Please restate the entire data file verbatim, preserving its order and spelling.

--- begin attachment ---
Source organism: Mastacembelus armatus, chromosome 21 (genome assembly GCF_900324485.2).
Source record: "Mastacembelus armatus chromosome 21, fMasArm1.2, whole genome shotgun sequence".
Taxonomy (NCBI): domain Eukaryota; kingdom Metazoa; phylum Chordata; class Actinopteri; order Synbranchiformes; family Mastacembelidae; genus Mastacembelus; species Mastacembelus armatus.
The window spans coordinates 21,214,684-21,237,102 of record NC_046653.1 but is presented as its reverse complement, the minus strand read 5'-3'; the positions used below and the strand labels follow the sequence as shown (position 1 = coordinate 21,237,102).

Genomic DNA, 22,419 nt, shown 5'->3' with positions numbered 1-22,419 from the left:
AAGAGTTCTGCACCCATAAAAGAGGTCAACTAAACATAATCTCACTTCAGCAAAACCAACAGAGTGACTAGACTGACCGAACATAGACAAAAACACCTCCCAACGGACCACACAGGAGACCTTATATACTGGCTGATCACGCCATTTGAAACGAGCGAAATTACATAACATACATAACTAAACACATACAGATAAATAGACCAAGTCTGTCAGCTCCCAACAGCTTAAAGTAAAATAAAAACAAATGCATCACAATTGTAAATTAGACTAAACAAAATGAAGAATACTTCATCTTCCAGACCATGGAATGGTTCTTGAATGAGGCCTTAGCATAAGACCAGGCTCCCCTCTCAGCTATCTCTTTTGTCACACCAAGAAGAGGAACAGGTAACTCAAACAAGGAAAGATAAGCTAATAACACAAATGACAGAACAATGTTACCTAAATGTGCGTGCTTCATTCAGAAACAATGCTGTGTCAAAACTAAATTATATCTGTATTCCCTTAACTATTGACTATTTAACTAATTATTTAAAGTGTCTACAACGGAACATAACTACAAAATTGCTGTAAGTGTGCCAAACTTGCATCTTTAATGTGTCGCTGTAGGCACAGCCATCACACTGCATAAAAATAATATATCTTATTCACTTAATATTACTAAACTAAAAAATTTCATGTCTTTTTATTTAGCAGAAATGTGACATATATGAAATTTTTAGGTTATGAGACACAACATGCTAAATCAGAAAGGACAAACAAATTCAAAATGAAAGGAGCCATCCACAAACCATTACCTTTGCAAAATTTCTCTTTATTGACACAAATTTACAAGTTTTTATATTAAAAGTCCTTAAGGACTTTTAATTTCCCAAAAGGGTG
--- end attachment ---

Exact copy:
Source organism: Mastacembelus armatus, chromosome 21 (genome assembly GCF_900324485.2).
Source record: "Mastacembelus armatus chromosome 21, fMasArm1.2, whole genome shotgun sequence".
Taxonomy (NCBI): domain Eukaryota; kingdom Metazoa; phylum Chordata; class Actinopteri; order Synbranchiformes; family Mastacembelidae; genus Mastacembelus; species Mastacembelus armatus.
The window spans coordinates 21,214,684-21,237,102 of record NC_046653.1 but is presented as its reverse complement, the minus strand read 5'-3'; the positions used below and the strand labels follow the sequence as shown (position 1 = coordinate 21,237,102).

Genomic DNA, 22,419 nt, shown 5'->3' with positions numbered 1-22,419 from the left:
AAGAGTTCTGCACCCATAAAAGAGGTCAACTAAACATAATCTCACTTCAGCAAAACCAACAGAGTGACTAGACTGACCGAACATAGACAAAAACACCTCCCAACGGACCACACAGGAGACCTTATATACTGGCTGATCACGCCATTTGAAACGAGCGAAATTACATAACATACATAACTAAACACATACAGATAAATAGACCAAGTCTGTCAGCTCCCAACAGCTTAAAGTAAAATAAAAACAAATGCATCACAATTGTAAATTAGACTAAACAAAATGAAGAATACTTCATCTTCCAGACCATGGAATGGTTCTTGAATGAGGCCTTAGCATAAGACCAGGCTCCCCTCTCAGCTATCTCTTTTGTCACACCAAGAAGAGGAACAGGTAACTCAAACAAGGAAAGATAAGCTAATAACACAAATGACAGAACAATGTTACCTAAATGTGCGTGCTTCATTCAGAAACAATGCTGTGTCAAAACTAAATTATATCTGTATTCCCTTAACTATTGACTATTTAACTAATTATTTAAAGTGTCTACAACGGAACATAACTACAAAATTGCTGTAAGTGTGCCAAACTTGCATCTTTAATGTGTCGCTGTAGGCACAGCCATCACACTGCATAAAAATAATATATCTTATTCACTTAATATTACTAAACTAAAAAATTTCATGTCTTTTTATTTAGCAGAAATGTGACATATATGAAATTTTTAGGTTATGAGACACAACATGCTAAATCAGAAAGGACAAACAAATTCAAAATGAAAGGAGCCATCCACAAACCATTACCTTTGCAAAATTTCTCTTTATTGACACAAATTTACAAGTTTTTATATTAAAAGTCCTTAAGGACTTTTAATTTCCCAAAAGGGTG